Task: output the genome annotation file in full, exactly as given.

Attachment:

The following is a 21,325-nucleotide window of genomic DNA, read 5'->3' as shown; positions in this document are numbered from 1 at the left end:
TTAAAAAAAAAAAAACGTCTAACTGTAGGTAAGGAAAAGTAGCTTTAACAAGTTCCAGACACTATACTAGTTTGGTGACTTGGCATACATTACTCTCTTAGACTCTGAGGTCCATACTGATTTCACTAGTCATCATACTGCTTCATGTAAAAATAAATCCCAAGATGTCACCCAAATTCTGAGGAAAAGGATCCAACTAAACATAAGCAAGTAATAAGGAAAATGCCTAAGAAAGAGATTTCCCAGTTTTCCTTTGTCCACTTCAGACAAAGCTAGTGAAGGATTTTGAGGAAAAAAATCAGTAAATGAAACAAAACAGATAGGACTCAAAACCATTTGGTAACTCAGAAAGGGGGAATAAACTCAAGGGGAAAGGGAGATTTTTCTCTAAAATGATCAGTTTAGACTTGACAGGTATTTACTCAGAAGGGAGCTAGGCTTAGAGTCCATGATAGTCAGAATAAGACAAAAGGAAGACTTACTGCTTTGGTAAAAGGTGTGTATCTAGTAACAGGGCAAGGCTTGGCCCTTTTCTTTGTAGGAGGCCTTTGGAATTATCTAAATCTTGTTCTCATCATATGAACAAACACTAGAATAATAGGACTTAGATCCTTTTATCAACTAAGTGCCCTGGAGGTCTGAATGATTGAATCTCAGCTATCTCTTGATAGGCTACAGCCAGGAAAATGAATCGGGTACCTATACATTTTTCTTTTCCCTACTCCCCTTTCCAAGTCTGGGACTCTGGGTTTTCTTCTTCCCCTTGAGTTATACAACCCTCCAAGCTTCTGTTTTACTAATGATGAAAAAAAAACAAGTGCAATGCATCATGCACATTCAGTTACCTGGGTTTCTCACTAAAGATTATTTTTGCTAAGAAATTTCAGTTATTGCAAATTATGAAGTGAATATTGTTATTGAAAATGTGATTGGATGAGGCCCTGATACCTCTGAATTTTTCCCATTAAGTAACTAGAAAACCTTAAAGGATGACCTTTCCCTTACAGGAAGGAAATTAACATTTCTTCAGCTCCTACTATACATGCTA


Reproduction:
The following is a 21,325-nucleotide window of genomic DNA, read 5'->3' as shown; positions in this document are numbered from 1 at the left end:
TTAAAAAAAAAAAAACGTCTAACTGTAGGTAAGGAAAAGTAGCTTTAACAAGTTCCAGACACTATACTAGTTTGGTGACTTGGCATACATTACTCTCTTAGACTCTGAGGTCCATACTGATTTCACTAGTCATCATACTGCTTCATGTAAAAATAAATCCCAAGATGTCACCCAAATTCTGAGGAAAAGGATCCAACTAAACATAAGCAAGTAATAAGGAAAATGCCTAAGAAAGAGATTTCCCAGTTTTCCTTTGTCCACTTCAGACAAAGCTAGTGAAGGATTTTGAGGAAAAAAATCAGTAAATGAAACAAAACAGATAGGACTCAAAACCATTTGGTAACTCAGAAAGGGGGAATAAACTCAAGGGGAAAGGGAGATTTTTCTCTAAAATGATCAGTTTAGACTTGACAGGTATTTACTCAGAAGGGAGCTAGGCTTAGAGTCCATGATAGTCAGAATAAGACAAAAGGAAGACTTACTGCTTTGGTAAAAGGTGTGTATCTAGTAACAGGGCAAGGCTTGGCCCTTTTCTTTGTAGGAGGCCTTTGGAATTATCTAAATCTTGTTCTCATCATATGAACAAACACTAGAATAATAGGACTTAGATCCTTTTATCAACTAAGTGCCCTGGAGGTCTGAATGATTGAATCTCAGCTATCTCTTGATAGGCTACAGCCAGGAAAATGAATCGGGTACCTATACATTTTTCTTTTCCCTACTCCCCTTTCCAAGTCTGGGACTCTGGGTTTTCTTCTTCCCCTTGAGTTATACAACCCTCCAAGCTTCTGTTTTACTAATGATGAAAAAAAAACAAGTGCAATGCATCATGCACATTCAGTTACCTGGGTTTCTCACTAAAGATTATTTTTGCTAAGAAATTTCAGTTATTGCAAATTATGAAGTGAATATTGTTATTGAAAATGTGATTGGATGAGGCCCTGATACCTCTGAATTTTTCCCATTAAGTAACTAGAAAACCTTAAAGGATGACCTTTCCCTTACAGGAAGGAAATTAACATTTCTTCAGCTCCTACTATACATGCTA